Tom Deatherage's Hyde Park gallery, the Late Show, was around way before art became such a hip hobby in Kansas City. Now that he's gotten comfortable in his relatively new space at 1600 Cherry (816-474-1300), he's tackling another project -- the Anderson Law Group at 110 West Ninth Street. The office is nestled among buildings Deatherage likens to those in New York's Gramercy Park, and the one-night-only shows on the third Thursday of each month are in the office's atrium. Tonight's show, from 5 to 8 p.m., includes pieces by Jay Norton, Joe Gregory and Lori Rae Erickson, among others.
Friday, October 22
A self-storage facility in Topeka seems like an odd choice for a site-specific installation exhibit. But that didn't deter Hesse McGraw (director of the Paragraph Gallery) and Elwood LLC (the public-art collaborative of James Woodfill and El Dorado Inc.) from curating Moving In Moving Out, which houses works by Woodfill and fellow Kansas City-based artists Marcie Miller Gross, Jordan Nickel, Miles Neidinger and Mike Sinclair. McGraw tells us it's turned out to be a pretty amazing experience, in terms of the artists' responses to the site, reactions from the neighborhood and the larger issue of progressive development in blighted areas. Plus, he says, "The facility itself has already become a kind of ad hoc neighborhood hangout." The opening is from 6 to 10 tonight. For more information, call 816-444-4414, ext. 1.
Saturday, October 23
The 1992 Guinness Book of World Records named Vanna White the world's most frequent clapper, averaging 720 claps per episode of Wheel of Fortune, 28,000 claps a season and a career total of approximately 616,000 claps over the show's 22-year run. What's even more amazing is that she still looks good doing it in a sleeveless dress. Vanna, we applaud you. And maybe we'll get the chance to have this veritable trained seal of a game-show hostess put her hands together for us when the Wheel of Fortune audition team brings its Wheelmobile for contestant-search events from 1 to 5 p.m. at John Chezik Honda (9200 Northwest Prairie View Road). We'll play a simulated version of the popular game, win prizes and earn a chance to try out for the real deal when Vanna and Pat Sajak come to Kansas City to film the show in April 2005. See www.nbcactionnews.com for information on other area audition times and locations.
Sunday, October 24
There are actually some good things happening in Iraq. The stories told by the members of the American Friends Service Committee, which has sent teams to help Iraqis build nongovernmental organizations to provide for the needs of war-devastated communities, indicate that it's not the number of boots on the ground but the courageous efforts of civilians that hold the best hope for Iraq's future. Unfortunately, escalating violence has forced AFSC humanitarian workers Rick McDowell and Mary Trotochaud to come home after a year in Baghdad. Now they're on a speaking tour; "Challenging the Policy of War: The Human Cost" arrives in Kansas City at 6:30 p.m. at Unity Temple on the Plaza (707 West 47th Street), after a vigil and rally at 4 p.m. at the J.C. Nichols Fountain at 47th and Main. Call 816-931-5256 for details.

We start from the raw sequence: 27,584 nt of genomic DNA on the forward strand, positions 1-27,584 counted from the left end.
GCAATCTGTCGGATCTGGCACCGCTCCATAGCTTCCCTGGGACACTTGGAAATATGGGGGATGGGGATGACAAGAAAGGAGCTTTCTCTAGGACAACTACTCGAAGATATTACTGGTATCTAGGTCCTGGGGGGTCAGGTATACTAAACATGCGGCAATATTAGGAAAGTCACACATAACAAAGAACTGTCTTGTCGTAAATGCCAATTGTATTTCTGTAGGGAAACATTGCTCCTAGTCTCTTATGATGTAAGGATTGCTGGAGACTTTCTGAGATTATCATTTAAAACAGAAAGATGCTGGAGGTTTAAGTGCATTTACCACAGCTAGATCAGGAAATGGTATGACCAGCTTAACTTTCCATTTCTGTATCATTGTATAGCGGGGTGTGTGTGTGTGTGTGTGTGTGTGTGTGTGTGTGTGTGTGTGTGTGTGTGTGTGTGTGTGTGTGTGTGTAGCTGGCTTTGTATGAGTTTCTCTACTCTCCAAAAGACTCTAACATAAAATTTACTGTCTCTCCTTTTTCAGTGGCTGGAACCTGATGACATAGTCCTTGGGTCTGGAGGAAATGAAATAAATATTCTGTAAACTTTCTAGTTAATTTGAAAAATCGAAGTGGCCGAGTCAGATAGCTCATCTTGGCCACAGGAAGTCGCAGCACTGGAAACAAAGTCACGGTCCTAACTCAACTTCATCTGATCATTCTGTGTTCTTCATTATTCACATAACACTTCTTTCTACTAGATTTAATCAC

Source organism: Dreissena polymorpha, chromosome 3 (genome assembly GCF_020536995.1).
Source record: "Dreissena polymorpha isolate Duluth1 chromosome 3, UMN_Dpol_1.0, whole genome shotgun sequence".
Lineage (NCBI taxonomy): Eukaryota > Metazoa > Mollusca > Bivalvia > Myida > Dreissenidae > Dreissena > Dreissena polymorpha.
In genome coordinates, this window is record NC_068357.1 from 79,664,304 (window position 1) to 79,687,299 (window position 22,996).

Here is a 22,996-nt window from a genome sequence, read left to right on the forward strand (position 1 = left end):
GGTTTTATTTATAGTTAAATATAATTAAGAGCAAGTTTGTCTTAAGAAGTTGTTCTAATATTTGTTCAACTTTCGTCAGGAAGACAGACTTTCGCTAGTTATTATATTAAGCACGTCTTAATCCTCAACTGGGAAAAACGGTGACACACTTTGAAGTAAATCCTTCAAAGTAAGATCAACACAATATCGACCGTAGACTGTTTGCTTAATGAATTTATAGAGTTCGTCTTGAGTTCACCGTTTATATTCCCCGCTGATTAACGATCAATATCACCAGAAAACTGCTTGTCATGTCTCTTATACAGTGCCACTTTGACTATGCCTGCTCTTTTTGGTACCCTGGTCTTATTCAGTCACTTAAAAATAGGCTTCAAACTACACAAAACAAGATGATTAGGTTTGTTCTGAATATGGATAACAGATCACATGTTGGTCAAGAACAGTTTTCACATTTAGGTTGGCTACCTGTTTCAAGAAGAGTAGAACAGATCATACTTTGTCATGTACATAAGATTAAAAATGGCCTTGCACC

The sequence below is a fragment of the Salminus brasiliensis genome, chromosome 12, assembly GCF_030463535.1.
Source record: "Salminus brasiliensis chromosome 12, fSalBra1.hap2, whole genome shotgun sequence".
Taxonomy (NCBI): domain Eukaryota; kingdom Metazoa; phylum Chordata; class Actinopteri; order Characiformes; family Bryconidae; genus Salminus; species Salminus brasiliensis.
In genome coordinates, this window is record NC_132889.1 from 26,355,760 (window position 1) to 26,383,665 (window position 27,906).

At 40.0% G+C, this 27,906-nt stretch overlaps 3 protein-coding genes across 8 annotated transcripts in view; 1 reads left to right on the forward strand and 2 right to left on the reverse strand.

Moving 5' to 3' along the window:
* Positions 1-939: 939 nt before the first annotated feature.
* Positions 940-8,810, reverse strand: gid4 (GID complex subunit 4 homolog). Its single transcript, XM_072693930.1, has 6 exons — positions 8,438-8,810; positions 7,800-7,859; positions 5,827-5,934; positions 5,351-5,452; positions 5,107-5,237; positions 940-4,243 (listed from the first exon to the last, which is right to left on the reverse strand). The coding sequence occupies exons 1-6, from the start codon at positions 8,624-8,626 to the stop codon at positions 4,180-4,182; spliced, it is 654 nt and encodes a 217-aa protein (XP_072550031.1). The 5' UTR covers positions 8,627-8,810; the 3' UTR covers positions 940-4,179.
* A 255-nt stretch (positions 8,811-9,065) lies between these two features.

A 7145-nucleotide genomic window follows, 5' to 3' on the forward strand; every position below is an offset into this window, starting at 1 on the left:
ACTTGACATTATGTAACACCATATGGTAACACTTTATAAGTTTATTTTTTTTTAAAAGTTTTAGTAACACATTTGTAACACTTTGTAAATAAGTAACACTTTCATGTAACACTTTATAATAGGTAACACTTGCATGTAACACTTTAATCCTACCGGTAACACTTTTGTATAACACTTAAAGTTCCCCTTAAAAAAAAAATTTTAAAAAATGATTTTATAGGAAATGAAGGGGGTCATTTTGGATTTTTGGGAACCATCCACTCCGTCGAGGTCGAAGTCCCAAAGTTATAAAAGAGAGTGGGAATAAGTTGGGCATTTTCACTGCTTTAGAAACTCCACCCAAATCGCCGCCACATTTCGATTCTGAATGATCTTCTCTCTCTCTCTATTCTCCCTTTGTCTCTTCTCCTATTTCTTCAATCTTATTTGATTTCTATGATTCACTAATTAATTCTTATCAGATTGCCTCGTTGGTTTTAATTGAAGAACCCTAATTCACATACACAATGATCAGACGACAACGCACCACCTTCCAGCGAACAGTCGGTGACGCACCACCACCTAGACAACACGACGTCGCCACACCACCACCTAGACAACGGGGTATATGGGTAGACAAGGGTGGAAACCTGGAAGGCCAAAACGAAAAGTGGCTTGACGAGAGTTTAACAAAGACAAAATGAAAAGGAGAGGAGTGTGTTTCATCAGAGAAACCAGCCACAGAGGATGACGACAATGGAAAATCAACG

Monday, October 25
If you just can't score enough Bush-bashing in Kansas City, head to Columbia for A. Whitney Brown's George W. Bush Farewell Tour. Brown, whose writing and acting credits include Saturday Night Live, Jon Stewart's The Daily Show and Al Franken's Air America radio program, is joined by Barry Crimmins, political satirist and author of Never Shake Hands With a War Criminal, and Warren Thomas, a Los Angeles comedian and writer. The show starts at 7 p.m. at the Blue Note (17 North Ninth Street); $5 donations are suggested. Call 573-874-1944.
Tuesday, October 26
When it comes to the appreciation of poetry in American culture, we can't help but be cynical. For example, we'd guess that Russell Simmons' Def Poetry Jam on HBO is probably enjoyed more by the poets than by the viewing audience, who would probably rather watch James Gandolfini drool over Lorraine Bracco for the 12th time than see intelligent young wordsmiths spout truth to dope beats. We hope the American Jazz Museum's Jazz Poetry Jams from 7 to 10 p.m. at the Blue Room (1616 East 18th Street) gets the attention it deserves. Backed by a jazz combo, local poets shout in the spotlight, which also shines on open-mike contests. Jams continue on the third Tuesday of every month, starting in November. Call 816-474-8463 for more information.
Wednesday, October 27
In the days before the credit card, people actually had to live according to their means, which sometimes meant eating saltine crackers with ketchup for dinner instead of charging up a steaming plate of pad Thai, washing it down with a big-ass Sapporo, and consoling ourselves in our abiding poverty with a new pair of trainers. It's a simple enough concept: Buy now, pay later. But the downside is that it allows credit card companies to own us, body and soul. Debtors Anonymous, a 12-step program for people who struggle with compulsive charging and mounting debt, begins tonight at 5:30 at Unity Temple on the Plaza (707 West 47th Street). It's overwhelming to think about facing this issue, but then again, we don't really want to dye our hair, change our name to Raoul and flee to Buenos Aires. For more information, call Faith Brennan at 816-756-0791.
In keeping with the theme of bringing society's festering ills into the light, renowned speaker and author Jawanza Kunjufu discusses problems facing urban African-American communities today at Harvest Church (4300 North Corrington) at 1 and 7 p.m. Kunjufu, a former United Theological Seminary instructor and educational consultant who has written more than twenty books, addresses poverty, the dilemmas of single parenthood, drug use, crime and other things that make us want to holler. Call 816-455-7777 for more information.